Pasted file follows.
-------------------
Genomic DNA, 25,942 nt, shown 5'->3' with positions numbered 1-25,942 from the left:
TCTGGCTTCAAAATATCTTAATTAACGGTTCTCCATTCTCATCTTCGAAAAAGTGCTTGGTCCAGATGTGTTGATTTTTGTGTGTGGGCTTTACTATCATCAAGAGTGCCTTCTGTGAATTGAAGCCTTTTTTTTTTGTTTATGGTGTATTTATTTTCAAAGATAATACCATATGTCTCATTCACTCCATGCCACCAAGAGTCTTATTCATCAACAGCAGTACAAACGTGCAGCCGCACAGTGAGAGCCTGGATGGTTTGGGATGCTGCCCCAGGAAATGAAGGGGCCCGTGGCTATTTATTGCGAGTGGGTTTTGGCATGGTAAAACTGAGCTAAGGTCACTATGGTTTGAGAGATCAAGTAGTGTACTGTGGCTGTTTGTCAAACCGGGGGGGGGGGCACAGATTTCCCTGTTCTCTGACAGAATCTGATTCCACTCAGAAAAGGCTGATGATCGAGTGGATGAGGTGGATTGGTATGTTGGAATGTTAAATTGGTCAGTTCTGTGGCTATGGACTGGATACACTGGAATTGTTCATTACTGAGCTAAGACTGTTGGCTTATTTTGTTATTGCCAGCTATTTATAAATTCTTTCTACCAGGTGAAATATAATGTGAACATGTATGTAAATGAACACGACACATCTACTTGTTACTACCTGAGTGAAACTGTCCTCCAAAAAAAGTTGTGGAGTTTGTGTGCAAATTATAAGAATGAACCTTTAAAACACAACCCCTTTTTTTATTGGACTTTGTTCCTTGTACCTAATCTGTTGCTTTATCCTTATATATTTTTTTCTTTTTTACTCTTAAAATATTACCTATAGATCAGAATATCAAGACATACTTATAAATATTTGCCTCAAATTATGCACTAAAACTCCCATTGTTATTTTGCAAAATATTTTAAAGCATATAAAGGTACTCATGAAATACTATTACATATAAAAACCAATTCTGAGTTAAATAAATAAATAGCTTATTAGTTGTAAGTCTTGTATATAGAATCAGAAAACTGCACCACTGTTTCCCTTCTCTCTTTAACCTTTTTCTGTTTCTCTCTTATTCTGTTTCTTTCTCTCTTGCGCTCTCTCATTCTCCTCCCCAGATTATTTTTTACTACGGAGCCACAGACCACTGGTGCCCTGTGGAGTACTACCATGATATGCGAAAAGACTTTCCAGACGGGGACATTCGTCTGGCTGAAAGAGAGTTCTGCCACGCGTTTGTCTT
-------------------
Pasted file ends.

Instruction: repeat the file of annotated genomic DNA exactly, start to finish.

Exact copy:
Genomic DNA, 25,942 nt, shown 5'->3' with positions numbered 1-25,942 from the left:
TCTGGCTTCAAAATATCTTAATTAACGGTTCTCCATTCTCATCTTCGAAAAAGTGCTTGGTCCAGATGTGTTGATTTTTGTGTGTGGGCTTTACTATCATCAAGAGTGCCTTCTGTGAATTGAAGCCTTTTTTTTTTGTTTATGGTGTATTTATTTTCAAAGATAATACCATATGTCTCATTCACTCCATGCCACCAAGAGTCTTATTCATCAACAGCAGTACAAACGTGCAGCCGCACAGTGAGAGCCTGGATGGTTTGGGATGCTGCCCCAGGAAATGAAGGGGCCCGTGGCTATTTATTGCGAGTGGGTTTTGGCATGGTAAAACTGAGCTAAGGTCACTATGGTTTGAGAGATCAAGTAGTGTACTGTGGCTGTTTGTCAAACCGGGGGGGGGGGCACAGATTTCCCTGTTCTCTGACAGAATCTGATTCCACTCAGAAAAGGCTGATGATCGAGTGGATGAGGTGGATTGGTATGTTGGAATGTTAAATTGGTCAGTTCTGTGGCTATGGACTGGATACACTGGAATTGTTCATTACTGAGCTAAGACTGTTGGCTTATTTTGTTATTGCCAGCTATTTATAAATTCTTTCTACCAGGTGAAATATAATGTGAACATGTATGTAAATGAACACGACACATCTACTTGTTACTACCTGAGTGAAACTGTCCTCCAAAAAAAGTTGTGGAGTTTGTGTGCAAATTATAAGAATGAACCTTTAAAACACAACCCCTTTTTTTATTGGACTTTGTTCCTTGTACCTAATCTGTTGCTTTATCCTTATATATTTTTTTCTTTTTTACTCTTAAAATATTACCTATAGATCAGAATATCAAGACATACTTATAAATATTTGCCTCAAATTATGCACTAAAACTCCCATTGTTATTTTGCAAAATATTTTAAAGCATATAAAGGTACTCATGAAATACTATTACATATAAAAACCAATTCTGAGTTAAATAAATAAATAGCTTATTAGTTGTAAGTCTTGTATATAGAATCAGAAAACTGCACCACTGTTTCCCTTCTCTCTTTAACCTTTTTCTGTTTCTCTCTTATTCTGTTTCTTTCTCTCTTGCGCTCTCTCATTCTCCTCCCCAGATTATTTTTTACTACGGAGCCACAGACCACTGGTGCCCTGTGGAGTACTACCATGATATGCGAAAAGACTTTCCAGACGGGGACATTCGTCTGGCTGAAAGAGAGTTCTGCCACGCGTTTGTCTT